When I think of winter hiking a lot of words come to mind. Quiet, stillness, beauty, fun. The one word that rarely crosses my mind when pulling on my snow pants and venturing into the woods on a chilly January day is “easy.” Snow may add a lot to the hiking experience but it certainly presents its share of challenges. That is why, on January 6, 2015, as I laced up my skates at Arrowhead Provincial Park just north of Huntsville I felt like I was stepping into uncharted territory. Did they really expect me to believe I could glide through the snow?
Arrowhead Park is a beautiful place no matter what the season. In the summer months visitors can enjoy countless opportunities for outdoor fun including hiking trails, swimming, canoeing, fishing, birding, and mountain biking. During the winter, the park is criss-crossed with over 30 km of cross country ski trails. But the thing that sets Arrowhead apart from other parks is that for the past few winters it has hosted Ontario’s longest outdoor ice-skating trail. That is what I had made the drive to see.
Making the turn off highway 11 with my wife and mother-in-law we all let out a sigh of relief. The drive north from the GTA had confronted us with snow squalls that wrought havoc on road visibility and left us longing for asphalt with friction. Fortunately, the weather that had made the drive so treacherous had created the quintessential winter wonderland in the woods around Huntsville. Large soft snowflakes fell from the sky and blanketed the trees with a thick layer of fresh snow that tested the strength of their bows.
After checking in at the visitors centre and paying our $16/vehicle entrance fee we made our way to the start of the trail. Parking the car we quickly found a preparation area equipped with a few picnic tables and some cubbies to store our bags. We had driven passed a restroom on the way to the trail but the rink itself is not equipped with such facilities, so make sure you “go” before you go. Having skated on ponds throughout Ontario over the course of my childhood I was less than optimistic about the ice that awaited us under the rapid growing layer of snow, but I was pleasantly surprised. Aside from a few potholes that were marked with pylons, the trail is remarkably smooth considering it is built on a road.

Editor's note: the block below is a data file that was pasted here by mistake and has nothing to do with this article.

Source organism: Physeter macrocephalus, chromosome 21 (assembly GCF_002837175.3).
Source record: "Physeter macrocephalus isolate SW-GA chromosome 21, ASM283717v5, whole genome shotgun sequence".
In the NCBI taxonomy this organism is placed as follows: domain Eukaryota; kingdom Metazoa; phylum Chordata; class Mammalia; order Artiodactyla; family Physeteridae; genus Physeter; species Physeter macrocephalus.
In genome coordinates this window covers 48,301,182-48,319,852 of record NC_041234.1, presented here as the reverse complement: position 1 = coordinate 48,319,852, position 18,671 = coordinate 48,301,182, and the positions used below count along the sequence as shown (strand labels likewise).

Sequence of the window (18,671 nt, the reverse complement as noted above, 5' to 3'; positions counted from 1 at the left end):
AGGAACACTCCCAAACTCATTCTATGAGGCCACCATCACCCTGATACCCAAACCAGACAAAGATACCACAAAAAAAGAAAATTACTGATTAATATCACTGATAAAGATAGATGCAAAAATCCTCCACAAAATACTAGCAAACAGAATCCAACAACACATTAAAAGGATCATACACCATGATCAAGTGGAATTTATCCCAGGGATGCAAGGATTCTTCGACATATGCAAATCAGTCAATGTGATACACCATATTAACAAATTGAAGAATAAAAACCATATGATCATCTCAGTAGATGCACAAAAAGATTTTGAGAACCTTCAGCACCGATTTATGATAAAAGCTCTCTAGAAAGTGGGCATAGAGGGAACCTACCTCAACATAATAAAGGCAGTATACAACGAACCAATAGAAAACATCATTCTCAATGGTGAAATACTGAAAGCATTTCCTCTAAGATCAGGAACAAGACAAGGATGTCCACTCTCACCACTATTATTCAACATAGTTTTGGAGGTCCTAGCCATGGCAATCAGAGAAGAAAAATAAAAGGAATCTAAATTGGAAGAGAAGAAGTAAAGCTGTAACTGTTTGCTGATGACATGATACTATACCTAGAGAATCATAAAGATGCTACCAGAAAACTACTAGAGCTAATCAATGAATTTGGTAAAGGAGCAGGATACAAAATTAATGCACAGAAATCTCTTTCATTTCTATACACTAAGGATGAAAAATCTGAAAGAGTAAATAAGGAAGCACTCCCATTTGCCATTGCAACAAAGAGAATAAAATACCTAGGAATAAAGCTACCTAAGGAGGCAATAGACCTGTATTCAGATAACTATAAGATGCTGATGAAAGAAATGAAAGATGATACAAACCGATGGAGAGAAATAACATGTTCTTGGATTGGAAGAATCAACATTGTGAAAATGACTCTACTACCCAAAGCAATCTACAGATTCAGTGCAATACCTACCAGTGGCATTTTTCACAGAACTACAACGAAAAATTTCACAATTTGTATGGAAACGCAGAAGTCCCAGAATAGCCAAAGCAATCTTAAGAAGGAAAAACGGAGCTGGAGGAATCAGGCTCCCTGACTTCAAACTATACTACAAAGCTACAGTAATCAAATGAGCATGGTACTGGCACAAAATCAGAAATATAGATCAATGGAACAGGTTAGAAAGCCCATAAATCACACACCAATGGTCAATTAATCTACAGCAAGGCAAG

Arrowhead’s ice-skating trail winds its way through a campground that is closed during the colder months. Through the methodical application of H2O the park stewards have turned a forgotten area of Arrowhead into, arguably, its most attractive feature. The 1.3 km of ice winds gradually through the forest with only a hint of a hill now and then. If you follow the route in a counter-clockwise direction as we did you are treated to a final 200 m stretch of slightly downhill skating which offers great opportunities for NHL-calibre speed and epic snowbank wipeouts (if you don’t fall at least once, you’re not having enough fun).
On the day we visited there were few other groups, probably because of the road conditions. We saw maybe 10 other people during the nearly 2 hours we spent on the ice, meaning most sections of the trail felt private and secluded. At one point my wife stopped dead in her tracks and pointed to the sky as a mature bald eagle skimmed the treetops directly overhead. Arrowhead was pulling out all the stops for our visit, it seemed.
All tolled I ended up skating over 10 km before the falling temperatures made warming my feet seem like a more desirable option than continuing. It should be noted that the mercury fell to -10 C during my visit. On a day when the temperature is closer to 0 I have no doubt that the trail could offer endless hours of fun. If you plan to stay overnight in Huntsville you can even take advantage of the rink after dark, as park rangers light torches that guide you through a landscape of fire and ice.
To sum up: this trail may be one of the most enjoyable things a person can experience outdoors in Ontario this winter. The park is beautiful, the ice is great, the eagles are soaring. If you have the opportunity to make it to Arrowhead, make sure you take full advantage. I don’t know who came up with the idea for this ice-trail, but that person is a genius.
By Steve Kux
Steve Kux is a freelance writer based in Vancouver, BC and co-founder of www.sketchyscience.com